A bar might have a house wine that is a favored bottled wine, but a restaurant will likely have a local bulk wine that they serve by the carafe (and might be delicious).

You might want to read up on the wines/grapes of the region you are visiting so you can make the most of the local selections: in the North, Barolo, Barbaresco, Moscato, Lambrusco, Nebbiolo, Pinot, Valdobbiadene, and Valpolicella; if you are in Centro Italia, Chianti, Sangiovese, Bolgheri, Brunello, Rosso, Montepulciano, Nobile di Montalcino, Super-toscani, Vernaccia, Morellino, and Sagrantino. If you are in the South, Amarone, Nero d'Avola, Aglianico, Primitivo, Vermentino.

Learn to ask:

  • Ci consiglia un buon vino locale? Can you recommend a good local wine?
  • Vorrei assaggiare un vino del posto/locale. I would like to taste a wine of the region.

All of the above phrases are useful for ordering wine in a restaurant, too, while you are ordering food. Una degustazione di vini is a wine tasting.

Ordering Beer in Italy

The beer scene in Italy is quite rich, with a great variety of beers coming not only from Italy but from surrounding European countries known for their beer cultures. Of course, the old mainstay Italian beers known to Americans are Peroni and Nastro Azzurro, but since the late 1990s the Italian artisanal beer scene has exploded: You can find everything from the very hoppy to the round and light, made particularly in small boutique (and now famous) breweries in Northern Italy.

Important terms for ordering beer are birra alla spina (on tap), birra chiara (light/blond beer) and birra scura (dark beer). Artisanal beers are birre artigianali and micro-breweries are micro-birrerie. Hops are luppolo and yeast is lievito. The same as for wine, leggero is light, corposo is full-bodied.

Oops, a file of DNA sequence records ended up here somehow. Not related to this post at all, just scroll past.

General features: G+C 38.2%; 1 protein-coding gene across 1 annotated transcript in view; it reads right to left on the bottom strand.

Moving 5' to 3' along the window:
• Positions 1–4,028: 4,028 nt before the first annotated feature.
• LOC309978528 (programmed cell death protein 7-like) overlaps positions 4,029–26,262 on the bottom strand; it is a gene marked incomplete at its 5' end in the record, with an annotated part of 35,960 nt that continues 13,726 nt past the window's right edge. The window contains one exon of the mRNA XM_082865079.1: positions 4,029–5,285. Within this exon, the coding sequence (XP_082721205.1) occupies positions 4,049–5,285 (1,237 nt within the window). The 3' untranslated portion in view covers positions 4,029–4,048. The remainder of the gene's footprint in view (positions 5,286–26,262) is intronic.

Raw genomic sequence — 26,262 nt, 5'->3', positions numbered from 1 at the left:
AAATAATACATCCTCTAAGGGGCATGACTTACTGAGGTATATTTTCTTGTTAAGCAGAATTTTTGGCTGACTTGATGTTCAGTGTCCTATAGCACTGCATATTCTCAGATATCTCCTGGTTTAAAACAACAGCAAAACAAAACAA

Some sample sentences:

  • Cosa avete alla spina? What do you have on tap?
  • Una birra scura, per favore. A dark beer please.
  • Che birre scure/chiare avete? What dark/light beers do you have?
  • Vorrei una birra italiana. I would like an Italian beer.
  • Vorrei provare una birra artigianale italiana. I would like to try a nice Italian artisanal beer.

Other Drink Options

In addition to wine and beer, popular drinks during the aperitivo hour are the Spritz, the Americano, the Negroni, plain Campari, and, of course, prosecco. The bellini, a popular drink made of peach juice and prosecco, was invented in the 1940s in Venice by Giuseppe Cipriani, owner and head bartender of the famous Harry's Bar, and named after the Venetian artist Giovanni Bellini. The Americano, contrary to its name, is made of all-Italian ingredients.

Un liquore is a liquor, a cocktail is just that, un cocktail. Una bevanda is a beverage. Con ghiaccio, with ice; senza ghiaccio, without.

Some sample sentences:

  • Vorrei un digestivo. I would like a digestive.
  • Prendiamo due Bellini. We’ll take two bellinis.
  • Per me una bevanda analcolica, grazie. A non-alcoholic drink, please.
  • Prendo uno spritz. I’ll take a spritz.
  • Due bicchierini di Jameson. Two shots of Jameson.
  • Una vodka con ghiaccio. A vodka with ice.

Over-Drinking or...Basta!

In the past, over-drinking in Italy was not a common practice; in fact, it is generally considered distasteful and is frowned upon.

If you will be driving in Italy, note that alcohol testing is common as are posti di blocco (checkpoints). The Italian police need no reason for pulling you over.

With that in mind, prendere una sbornia or ubriacarsi is to get drunk.

  • Sono ubriaco! Ho bevuto troppo!
  • Ho preso una sbornia. I got drunk.

There is no exact word for hangover: i postumi della sbornia (the after-effects of drunkenness) or un dopo-sbornia are the closest.

If you have had enough, you need one simple, magical word: Basta, grazie!

Buon divertimento!